Refractive surgery

Refractive surgery includes all techniques used to correct refractive defects: myopia, astigmatism, hypermetropia, anisometropia, presbyopia.

The aim of refractive surgery is to improve natural visual acuity, to eliminate or reduce the use of glasses or contact lenses, to improve the quality of life of the patient (Professional Ethics).

Refractive surgery began to take its first steps at the end of the 1980s, with techniques which have since evolved. As this science now has a twenty-year history, we have been able to follow over time how the eye reacts to surgery and to assess the ongoing effectiveness of the various techniques.

Nowadays we are able to meet the needs of most patients as a result of the wide range of techniques available, the precision of the equipment used and our great surgical experience. However not all patients are suitable for such surgery. The preliminary tests and the specific diagnostic tests are required to assess the suitability of a patient and to define the best surgical technique for each one.

Who is Refractive Surgery intended for

All patients who have a refractive defect such as MYOPIA, ASTIGMATISM, HYPERMETROPIA, ANISOMETROPIA, PRESBYOPIA.
For a patient to be considered suitable for such an operation, their visual defect must be stable, they must have no glaucoma, no ocular inflammation, any diseases of the cornea or in particular keratoconus, they must have no general illnesses (diabetes, collagenopathy, neuropathy).
In some selected cases, particularly in the case of anisometropy (there is a refractive difference between the two eyes), early intervention could be required in order to improve the accommodation between the two eyes, and the binocular function.
Recommendation for surgery in any case depends not only on the extent of the visual defect noted by the eye specialist, but more importantly on the personal and professional reasons expressed by the patient (Professional Ethics).


The eye specialist chooses the best surgical technique according to the extent of the refractive defect, the data which emerged from the diagnostic tests and the age of the patient.
The techniques which may be used are:

Excimer laser

Excimer laser





Pre and Post Operation


1. Preparation

Patients who wear contact lenses and who plan to undergo surgery must stop using the lenses a few days before the pre-operative tests and before the operation itself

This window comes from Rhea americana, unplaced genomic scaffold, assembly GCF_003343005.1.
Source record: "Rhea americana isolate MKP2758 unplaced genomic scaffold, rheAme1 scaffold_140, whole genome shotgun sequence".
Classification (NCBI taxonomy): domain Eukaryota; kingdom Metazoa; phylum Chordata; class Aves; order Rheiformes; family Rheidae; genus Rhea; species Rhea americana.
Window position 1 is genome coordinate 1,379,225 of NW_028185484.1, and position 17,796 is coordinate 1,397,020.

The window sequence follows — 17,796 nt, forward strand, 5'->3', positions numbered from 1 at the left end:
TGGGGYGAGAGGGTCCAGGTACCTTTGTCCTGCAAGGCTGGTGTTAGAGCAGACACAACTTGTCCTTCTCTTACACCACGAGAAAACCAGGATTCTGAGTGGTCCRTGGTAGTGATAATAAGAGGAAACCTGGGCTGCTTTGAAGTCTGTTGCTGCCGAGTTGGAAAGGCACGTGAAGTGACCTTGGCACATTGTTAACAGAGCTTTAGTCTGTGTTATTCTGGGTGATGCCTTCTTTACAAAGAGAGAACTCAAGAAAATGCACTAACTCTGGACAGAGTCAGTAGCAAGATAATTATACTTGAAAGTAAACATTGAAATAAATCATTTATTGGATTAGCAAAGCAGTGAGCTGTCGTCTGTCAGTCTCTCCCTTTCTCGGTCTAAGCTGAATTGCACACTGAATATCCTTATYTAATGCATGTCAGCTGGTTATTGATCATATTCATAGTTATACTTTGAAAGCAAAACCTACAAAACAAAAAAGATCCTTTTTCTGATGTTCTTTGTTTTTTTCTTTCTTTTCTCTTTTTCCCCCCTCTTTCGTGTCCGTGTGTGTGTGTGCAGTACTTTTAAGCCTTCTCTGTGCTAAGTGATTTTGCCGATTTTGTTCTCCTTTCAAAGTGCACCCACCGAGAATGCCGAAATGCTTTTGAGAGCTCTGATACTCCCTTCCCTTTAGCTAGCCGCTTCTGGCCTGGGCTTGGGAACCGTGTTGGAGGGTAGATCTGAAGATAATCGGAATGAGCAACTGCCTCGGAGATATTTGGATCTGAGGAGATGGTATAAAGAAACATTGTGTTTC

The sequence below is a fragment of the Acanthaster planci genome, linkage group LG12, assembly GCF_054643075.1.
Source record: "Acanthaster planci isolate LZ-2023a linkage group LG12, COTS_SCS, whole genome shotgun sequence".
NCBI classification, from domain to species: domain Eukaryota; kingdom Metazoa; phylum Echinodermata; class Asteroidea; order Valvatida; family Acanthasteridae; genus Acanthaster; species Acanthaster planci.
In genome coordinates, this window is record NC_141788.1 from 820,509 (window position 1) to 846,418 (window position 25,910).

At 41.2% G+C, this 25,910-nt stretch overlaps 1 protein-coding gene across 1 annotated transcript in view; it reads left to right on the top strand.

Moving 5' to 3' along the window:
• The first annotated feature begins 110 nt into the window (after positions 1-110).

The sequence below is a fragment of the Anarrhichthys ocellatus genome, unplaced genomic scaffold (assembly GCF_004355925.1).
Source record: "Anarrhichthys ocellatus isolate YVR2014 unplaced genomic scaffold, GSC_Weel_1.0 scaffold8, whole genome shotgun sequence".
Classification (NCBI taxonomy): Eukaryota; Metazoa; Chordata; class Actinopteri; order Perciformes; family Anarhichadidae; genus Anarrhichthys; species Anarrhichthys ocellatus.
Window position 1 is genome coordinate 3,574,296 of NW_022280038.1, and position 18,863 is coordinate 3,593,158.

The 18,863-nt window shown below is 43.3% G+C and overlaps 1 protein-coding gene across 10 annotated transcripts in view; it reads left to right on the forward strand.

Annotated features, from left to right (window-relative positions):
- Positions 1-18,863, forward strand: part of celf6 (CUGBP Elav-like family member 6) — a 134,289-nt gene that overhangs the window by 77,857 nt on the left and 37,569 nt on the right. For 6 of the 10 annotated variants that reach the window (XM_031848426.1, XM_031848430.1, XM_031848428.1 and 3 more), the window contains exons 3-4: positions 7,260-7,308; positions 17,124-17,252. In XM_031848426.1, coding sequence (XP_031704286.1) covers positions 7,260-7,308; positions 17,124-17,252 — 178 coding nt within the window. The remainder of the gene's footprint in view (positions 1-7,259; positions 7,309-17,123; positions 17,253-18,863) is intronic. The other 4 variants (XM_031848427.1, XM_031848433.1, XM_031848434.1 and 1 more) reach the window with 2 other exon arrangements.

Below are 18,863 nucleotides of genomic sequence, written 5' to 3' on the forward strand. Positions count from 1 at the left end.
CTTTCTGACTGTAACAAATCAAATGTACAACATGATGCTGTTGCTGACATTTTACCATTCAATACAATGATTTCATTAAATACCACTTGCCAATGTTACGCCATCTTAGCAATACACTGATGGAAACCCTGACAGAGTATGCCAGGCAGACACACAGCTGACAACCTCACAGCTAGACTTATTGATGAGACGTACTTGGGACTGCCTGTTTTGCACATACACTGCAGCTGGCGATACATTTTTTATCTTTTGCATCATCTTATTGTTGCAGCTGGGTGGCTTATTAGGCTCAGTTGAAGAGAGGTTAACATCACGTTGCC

SOFT LENSES: 3-4 days before

This is necessary because contact lenses modify the shape of the cornea.
To surgically obtain the best and most stable eyeball shape in the long term, it is essential that when the diagnostic data emerges and when the operation takes place, the eye has already recovered its authentic shape and has lost the distorted shape caused by contact lenses.
This return to a normal shape occurs in the period when the lenses are no longer used.

2. Clinical and instrumental examinations

The patient undergoes the following tests to assess suitability for an operation and to plan the ideal surgical strategy.

  • Biomicroscopy
  • Corneal Topography
  • Aberrometry
  • Pachymetry
  • Biometry
  • Endothelial Microscopy
  • Tonometry
  • Refraction Test
  • Cycloplegia
  • Fundus Examination
  • Pupillometry
  • Ocular Motility

3. The day of the operation

The patient must:

  • Not wear make-up or perfums
  • Not take any kind of sedatives
  • Take any drugs which they take daily (blood pressure drugs,...)
  • Arrive with someone as they will not be able to drive in the first few hours after surgery


Post-operative recovery can be very different depending on the technique used.


  • In the 48-72 hours after the operation, patients may feel discomfort such as burning, foreign body sensation, pain.
  • The eye is open during this period, protected by a therapeutic contact lens and medicated with antibiotic eye drops, anti-inflammatory drugs and lubricating eye drops.
  • Patients are advised to take systemic analgesics.
  • In this phase, corneal re-epithelisation is completed.
  • After completing the re-epithelisation, the therapeutic lens is removed and the irritation disappears.
  • Lubricating eye drops continue to be used for a number of months.
  • The return of visual capacity is gradual and fully back to normal within a period of a few weeks.
  • Refractive stabilisation occurs within a few months.
    • Day 1
    • Day 3
    • Day 7
    • Weekly for 1 month
    • Monthly for 6 months


  • Irritation (burning, foreign body sensation) is limited to one or two hours after the operation.
  • The eye is protected by a transparent plastic shell for the first day, with no contact lens.
  • Post-operative treatment involves the use of antibiotic eye drops, anti-inflammatory drugs and lubricating eye drops, with no need to take systemic analgesics.
  • Post-operative recovery is usually asymptomatic and painless.
  • Vision returns within 12-24 hours.
  • Refractive stability returns within a few weeks
    • Day 1
    • Day 3
    • Day 7
    • Weekly for 1 month
    • Monthly for 6 months


  • Post-operative recovery is usually painless.
  • Treatment requires the use of antibiotic or cortisone eye drops and anti-inflammatory drugs for a few weeks.
  • Visual acuity returns within one or two days.
  • Refractive stability is immediate.
    • Day 1
    • Day 3
    • Day 7
    • Weekly for 1 month
    • Monthly for 6 months